True love is usually the most inconvenient kind.
-Kiera Cass, The Selection
I totally forgot to post a review yesterday. I thought about pretending like yesterday didn’t happen and waiting until next week to post a review and nobody would even notice… but then I felt guilty and decided to post a day late instead. 😀
Today’s review is on The Selection by Kiera Cass. (As promised in Wednesday’s blog).
I haven’t read the last book, The Crown yet, so this review is going to be on the first three books which are based around America’s story.
I don’t know why it took me so long to read this book. Everyone was reading it. Someone even came up to me in a bookstore and tried to get me to buy it. But I didn’t read it until just a few months ago.
And then I read the first four books in a week.
So, here are my thoughts. Spoilers ahead, so if you haven’t read the book, then…
It took a while for me to get into the story. I didn’t care much for Aspen. I know he ended up being a cool guy, but he was just so shady when he broke up with America. I don’t know if the author wanted me to think America even had a chance with him, but I definitely never felt a connection. I was thoroughly disgusted when she made out with him in the palace. Their relationship just wasn’t believable. But I’m glad he ended up being a good guy and that they stayed friends.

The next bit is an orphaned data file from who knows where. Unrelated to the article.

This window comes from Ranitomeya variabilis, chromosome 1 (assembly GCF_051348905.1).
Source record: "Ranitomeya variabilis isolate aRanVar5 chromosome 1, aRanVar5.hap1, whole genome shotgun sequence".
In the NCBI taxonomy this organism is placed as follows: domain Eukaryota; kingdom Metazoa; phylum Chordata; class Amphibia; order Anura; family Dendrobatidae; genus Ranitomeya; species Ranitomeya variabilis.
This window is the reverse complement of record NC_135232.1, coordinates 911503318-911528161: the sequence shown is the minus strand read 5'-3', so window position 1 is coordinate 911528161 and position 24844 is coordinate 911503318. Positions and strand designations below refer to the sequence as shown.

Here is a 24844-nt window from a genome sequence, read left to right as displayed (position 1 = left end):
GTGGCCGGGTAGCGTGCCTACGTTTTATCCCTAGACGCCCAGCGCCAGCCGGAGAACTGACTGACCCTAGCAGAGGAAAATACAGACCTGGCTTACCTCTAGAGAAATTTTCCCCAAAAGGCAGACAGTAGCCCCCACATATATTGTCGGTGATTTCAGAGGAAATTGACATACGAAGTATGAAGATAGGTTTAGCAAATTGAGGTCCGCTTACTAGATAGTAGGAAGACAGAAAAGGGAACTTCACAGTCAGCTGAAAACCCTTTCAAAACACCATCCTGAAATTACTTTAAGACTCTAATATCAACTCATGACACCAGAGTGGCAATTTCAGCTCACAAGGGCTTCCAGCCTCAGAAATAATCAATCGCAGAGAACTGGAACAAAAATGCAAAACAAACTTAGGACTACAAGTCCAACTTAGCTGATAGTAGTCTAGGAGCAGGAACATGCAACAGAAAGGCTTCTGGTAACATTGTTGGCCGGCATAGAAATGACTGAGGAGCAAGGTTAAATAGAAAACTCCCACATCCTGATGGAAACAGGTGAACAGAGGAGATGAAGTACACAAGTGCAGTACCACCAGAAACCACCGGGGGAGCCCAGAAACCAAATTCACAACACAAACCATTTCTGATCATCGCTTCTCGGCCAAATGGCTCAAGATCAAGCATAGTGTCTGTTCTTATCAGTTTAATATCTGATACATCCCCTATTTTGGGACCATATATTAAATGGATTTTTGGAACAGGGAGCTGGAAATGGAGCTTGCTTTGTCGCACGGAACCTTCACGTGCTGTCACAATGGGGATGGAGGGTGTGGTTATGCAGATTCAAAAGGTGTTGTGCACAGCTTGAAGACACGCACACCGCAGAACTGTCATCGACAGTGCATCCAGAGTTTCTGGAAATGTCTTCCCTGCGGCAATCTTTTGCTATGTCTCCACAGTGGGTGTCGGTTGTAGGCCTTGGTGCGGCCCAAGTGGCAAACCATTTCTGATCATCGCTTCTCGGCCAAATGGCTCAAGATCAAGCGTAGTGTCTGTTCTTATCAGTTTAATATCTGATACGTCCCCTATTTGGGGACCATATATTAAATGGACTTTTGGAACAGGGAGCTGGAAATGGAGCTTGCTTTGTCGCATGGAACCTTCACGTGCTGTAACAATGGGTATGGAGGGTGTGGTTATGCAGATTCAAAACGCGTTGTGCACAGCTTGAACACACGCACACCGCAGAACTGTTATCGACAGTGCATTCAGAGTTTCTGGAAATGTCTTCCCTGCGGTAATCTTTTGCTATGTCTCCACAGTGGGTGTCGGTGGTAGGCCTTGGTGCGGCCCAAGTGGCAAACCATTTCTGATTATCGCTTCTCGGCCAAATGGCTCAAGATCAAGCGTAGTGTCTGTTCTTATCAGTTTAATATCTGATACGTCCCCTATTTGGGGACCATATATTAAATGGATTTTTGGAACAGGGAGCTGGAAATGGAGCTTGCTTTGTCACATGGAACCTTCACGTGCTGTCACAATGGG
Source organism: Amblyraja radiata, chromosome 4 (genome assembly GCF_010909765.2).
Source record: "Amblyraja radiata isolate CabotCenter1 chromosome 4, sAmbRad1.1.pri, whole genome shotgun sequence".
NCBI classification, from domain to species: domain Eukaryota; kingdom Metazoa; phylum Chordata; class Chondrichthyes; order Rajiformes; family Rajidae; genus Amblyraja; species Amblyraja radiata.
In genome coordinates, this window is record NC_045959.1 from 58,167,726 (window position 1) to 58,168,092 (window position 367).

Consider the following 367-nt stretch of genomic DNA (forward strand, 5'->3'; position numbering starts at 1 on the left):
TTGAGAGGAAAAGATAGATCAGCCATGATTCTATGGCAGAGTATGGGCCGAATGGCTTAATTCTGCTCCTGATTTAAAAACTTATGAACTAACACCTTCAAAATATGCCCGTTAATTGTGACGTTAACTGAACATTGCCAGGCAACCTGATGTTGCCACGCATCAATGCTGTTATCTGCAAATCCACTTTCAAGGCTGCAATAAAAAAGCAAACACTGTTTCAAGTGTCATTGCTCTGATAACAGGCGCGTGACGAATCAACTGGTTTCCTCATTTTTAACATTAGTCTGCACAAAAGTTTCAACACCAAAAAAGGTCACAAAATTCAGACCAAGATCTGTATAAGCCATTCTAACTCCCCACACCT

I love the first and third books the most. I love how America enjoyed music. I love her and Maxon’s relationship. (Although I thought their first meeting in the garden was bordering on the edge of cheesy.) I love that these books are a combination of The Bachelor and fairy tale and that they take place in a very believable dystopian world. I felt the stab of betrayal as if it were my own when Maxon told America she was going home. *crying emoticon* And I was so incredibly happy when he chose her.
Maxon had a good character, I felt. I mean, trying to pull of a noble, loyal guy when he’s trying to choose a wife out of a bunch of girls had got to be hard. Maxon needed to stay open to the other girls in case America decided not to choose him, but he wanted her. And then when he actually was falling for some of the other girls, the story just kept me hooked. Also, I thought all five books were about America, so when someone posted that she hated who the main character picked in the last book (meaning The Crown, not The One), then I literally thought America was going to choose Aspen, and I HAD TO KEEP READING to make sure that didn’t happen. Thankfully, she chose Maxon.
If I had known what these books were about—that the first three books would have been like a season of Bachelor, I probably wouldn’t have jumped on them. Not because I don’t like Bachelor, (I actually watch it every year, but because I wouldn’t have thought anyone could pull of a trilogy so much like the show, and do it well. So, well done, Kiera Cass.